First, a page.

With the rapid development of information technology, intellectual property protection in the digital environment has gradually become a critical issue. WIPO Internet Treaties have included new provisions for digital intellectual property protection since 1996, which require all the members to provide adequate and effective legal remedies for rights management information (RMI). However, WIPO Internet Treaties only afford a basic framework, leaving much discretion for members to decide how to implement their treaty obligations. The domestic protection of RMI generally differs in five aspects: definition of RMI; the scope of prohibited acts; knowledge elements; exceptions of liabilities; and legal remedies. By examining the RMI provisions in WIPO Internet Treaties and their implementation in jurisdictions, this article focuses on the perceived flaws, puzzles, and problems that the RMI provisions may cause, and speculates on the effectiveness of the RMI provisions in accomplishing predetermined goals.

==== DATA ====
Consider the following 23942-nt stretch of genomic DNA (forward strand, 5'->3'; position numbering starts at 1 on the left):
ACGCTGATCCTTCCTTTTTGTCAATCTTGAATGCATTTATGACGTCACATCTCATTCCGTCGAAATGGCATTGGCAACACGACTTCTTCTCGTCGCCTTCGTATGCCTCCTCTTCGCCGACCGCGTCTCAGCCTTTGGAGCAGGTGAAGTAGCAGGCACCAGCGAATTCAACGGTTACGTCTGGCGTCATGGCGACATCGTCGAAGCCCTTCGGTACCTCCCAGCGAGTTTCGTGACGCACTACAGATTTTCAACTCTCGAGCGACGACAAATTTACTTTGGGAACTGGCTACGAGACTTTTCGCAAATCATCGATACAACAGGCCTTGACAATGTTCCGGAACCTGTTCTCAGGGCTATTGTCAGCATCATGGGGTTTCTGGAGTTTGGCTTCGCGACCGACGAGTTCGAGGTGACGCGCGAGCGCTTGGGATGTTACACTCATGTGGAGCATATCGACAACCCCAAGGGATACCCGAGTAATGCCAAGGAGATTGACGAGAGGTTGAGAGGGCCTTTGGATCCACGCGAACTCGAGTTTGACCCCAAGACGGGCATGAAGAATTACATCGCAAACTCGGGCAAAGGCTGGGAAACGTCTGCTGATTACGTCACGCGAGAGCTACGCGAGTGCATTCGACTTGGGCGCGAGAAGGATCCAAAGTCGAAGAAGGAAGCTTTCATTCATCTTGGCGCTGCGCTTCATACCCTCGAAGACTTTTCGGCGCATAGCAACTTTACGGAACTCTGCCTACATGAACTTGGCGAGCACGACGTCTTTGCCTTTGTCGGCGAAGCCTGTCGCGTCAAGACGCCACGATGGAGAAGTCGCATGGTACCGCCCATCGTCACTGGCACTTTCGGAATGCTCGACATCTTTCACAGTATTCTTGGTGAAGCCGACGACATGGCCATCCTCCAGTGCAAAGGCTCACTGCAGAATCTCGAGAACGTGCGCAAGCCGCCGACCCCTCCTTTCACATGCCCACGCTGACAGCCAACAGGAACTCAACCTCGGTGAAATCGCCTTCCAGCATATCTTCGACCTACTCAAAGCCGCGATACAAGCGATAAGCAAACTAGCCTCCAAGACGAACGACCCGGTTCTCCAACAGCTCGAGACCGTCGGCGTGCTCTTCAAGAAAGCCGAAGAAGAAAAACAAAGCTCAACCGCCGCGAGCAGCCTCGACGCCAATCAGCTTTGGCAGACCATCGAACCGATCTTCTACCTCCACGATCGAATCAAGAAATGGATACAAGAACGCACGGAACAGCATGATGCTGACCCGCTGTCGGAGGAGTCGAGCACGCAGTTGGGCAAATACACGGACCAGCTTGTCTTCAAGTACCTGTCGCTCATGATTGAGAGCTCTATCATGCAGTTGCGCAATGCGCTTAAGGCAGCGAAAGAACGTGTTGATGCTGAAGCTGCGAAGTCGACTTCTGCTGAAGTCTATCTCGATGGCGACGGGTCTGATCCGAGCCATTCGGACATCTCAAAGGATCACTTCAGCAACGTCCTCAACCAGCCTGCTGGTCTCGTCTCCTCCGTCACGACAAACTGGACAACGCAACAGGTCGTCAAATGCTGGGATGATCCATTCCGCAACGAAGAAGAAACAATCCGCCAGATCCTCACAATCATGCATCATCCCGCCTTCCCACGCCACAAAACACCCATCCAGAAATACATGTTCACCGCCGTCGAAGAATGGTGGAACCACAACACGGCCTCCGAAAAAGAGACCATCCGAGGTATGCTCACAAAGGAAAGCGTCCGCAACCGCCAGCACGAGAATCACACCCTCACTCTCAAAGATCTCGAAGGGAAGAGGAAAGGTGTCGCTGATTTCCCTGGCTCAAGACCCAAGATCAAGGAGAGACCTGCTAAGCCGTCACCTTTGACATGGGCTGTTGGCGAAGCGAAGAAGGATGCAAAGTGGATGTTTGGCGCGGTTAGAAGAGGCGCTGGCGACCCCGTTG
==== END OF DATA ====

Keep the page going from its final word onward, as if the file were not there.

PhD in International Law, Fudan University, China; LLM in Stockholm University, Sweden. Email: firstname.lastname@example.org. The author gratefully acknowledges the insightful comments received from Professor Johanna Gibson and the anonymous reviewers of the QMJIP. The author is sponsored by Fundamental Research Funds for the Central Universities (2022ECNU-YYJ073) at East China Normal University.
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